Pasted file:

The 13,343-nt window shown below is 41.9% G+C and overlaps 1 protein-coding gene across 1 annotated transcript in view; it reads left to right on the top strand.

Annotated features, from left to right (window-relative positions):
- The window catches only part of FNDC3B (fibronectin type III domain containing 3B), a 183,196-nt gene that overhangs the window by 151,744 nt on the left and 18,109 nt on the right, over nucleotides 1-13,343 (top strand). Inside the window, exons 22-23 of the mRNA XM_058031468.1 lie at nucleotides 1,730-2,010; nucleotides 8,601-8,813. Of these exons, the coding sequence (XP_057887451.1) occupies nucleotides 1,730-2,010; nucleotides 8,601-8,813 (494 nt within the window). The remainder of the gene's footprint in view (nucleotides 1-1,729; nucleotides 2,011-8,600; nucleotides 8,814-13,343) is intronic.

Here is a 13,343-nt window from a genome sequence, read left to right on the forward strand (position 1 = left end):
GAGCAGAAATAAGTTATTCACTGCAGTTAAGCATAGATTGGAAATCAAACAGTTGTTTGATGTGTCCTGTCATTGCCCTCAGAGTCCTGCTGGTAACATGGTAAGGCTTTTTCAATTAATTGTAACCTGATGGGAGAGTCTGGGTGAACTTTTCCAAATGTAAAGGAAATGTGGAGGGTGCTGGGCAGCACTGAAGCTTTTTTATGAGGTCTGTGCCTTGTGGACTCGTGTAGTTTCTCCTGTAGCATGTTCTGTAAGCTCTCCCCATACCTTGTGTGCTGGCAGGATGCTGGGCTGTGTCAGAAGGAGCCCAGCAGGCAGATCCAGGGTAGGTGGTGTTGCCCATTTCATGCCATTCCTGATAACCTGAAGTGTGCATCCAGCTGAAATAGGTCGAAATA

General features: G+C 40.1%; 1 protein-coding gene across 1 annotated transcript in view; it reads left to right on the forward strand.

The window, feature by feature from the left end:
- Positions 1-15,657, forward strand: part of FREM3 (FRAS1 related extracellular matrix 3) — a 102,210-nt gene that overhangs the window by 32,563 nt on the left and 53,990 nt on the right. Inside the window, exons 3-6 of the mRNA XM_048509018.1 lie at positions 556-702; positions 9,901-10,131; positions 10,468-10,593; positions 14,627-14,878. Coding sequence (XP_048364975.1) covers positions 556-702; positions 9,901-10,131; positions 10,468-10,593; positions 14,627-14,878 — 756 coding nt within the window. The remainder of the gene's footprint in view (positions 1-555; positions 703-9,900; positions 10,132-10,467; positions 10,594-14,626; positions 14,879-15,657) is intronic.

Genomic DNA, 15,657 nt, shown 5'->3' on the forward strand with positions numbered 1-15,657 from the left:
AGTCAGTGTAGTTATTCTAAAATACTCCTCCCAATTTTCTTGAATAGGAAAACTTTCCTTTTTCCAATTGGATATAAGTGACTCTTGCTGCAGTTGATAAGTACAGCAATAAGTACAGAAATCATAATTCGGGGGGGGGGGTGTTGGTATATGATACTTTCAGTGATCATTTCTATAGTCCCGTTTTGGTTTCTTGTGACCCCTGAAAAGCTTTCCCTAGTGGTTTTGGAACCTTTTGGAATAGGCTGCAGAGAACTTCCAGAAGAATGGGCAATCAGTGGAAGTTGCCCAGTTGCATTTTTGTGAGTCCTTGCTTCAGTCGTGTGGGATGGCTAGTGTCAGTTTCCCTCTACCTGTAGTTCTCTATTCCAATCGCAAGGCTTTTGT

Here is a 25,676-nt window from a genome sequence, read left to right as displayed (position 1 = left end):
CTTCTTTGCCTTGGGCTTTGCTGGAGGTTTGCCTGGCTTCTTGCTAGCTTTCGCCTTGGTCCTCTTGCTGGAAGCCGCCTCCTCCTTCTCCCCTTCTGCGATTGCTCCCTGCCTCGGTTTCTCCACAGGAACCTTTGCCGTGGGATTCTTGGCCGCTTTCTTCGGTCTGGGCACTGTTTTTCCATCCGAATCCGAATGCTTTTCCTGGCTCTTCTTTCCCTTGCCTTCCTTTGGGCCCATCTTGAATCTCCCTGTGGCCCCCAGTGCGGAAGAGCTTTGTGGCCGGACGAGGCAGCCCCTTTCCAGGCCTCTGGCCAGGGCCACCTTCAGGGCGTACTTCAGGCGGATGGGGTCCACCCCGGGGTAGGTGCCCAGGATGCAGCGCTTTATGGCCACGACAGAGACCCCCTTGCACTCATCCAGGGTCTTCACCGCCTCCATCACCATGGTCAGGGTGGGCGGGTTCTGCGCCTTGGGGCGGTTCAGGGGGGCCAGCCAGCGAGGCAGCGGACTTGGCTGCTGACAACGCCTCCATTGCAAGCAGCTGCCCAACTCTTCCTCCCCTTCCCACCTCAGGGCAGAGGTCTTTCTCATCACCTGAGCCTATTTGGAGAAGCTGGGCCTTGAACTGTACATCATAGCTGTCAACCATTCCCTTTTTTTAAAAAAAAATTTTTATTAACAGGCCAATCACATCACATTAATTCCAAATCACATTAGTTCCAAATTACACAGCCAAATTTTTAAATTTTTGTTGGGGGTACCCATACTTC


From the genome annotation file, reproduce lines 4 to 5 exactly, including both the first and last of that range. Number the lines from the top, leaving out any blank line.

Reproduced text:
Here is a 13,343-nt window from a genome sequence, read left to right on the forward strand (position 1 = left end):
GAGCAGAAATAAGTTATTCACTGCAGTTAAGCATAGATTGGAAATCAAACAGTTGTTTGATGTGTCCTGTCATTGCCCTCAGAGTCCTGCTGGTAACATGGTAAGGCTTTTTCAATTAATTGTAACCTGATGGGAGAGTCTGGGTGAACTTTTCCAAATGTAAAGGAAATGTGGAGGGTGCTGGGCAGCACTGAAGCTTTTTTATGAGGTCTGTGCCTTGTGGACTCGTGTAGTTTCTCCTGTAGCATGTTCTGTAAGCTCTCCCCATACCTTGTGTGCTGGCAGGATGCTGGGCTGTGTCAGAAGGAGCCCAGCAGGCAGATCCAGGGTAGGTGGTGTTGCCCATTTCATGCCATTCCTGATAACCTGAAGTGTGCATCCAGCTGAAATAGGTCGAAATA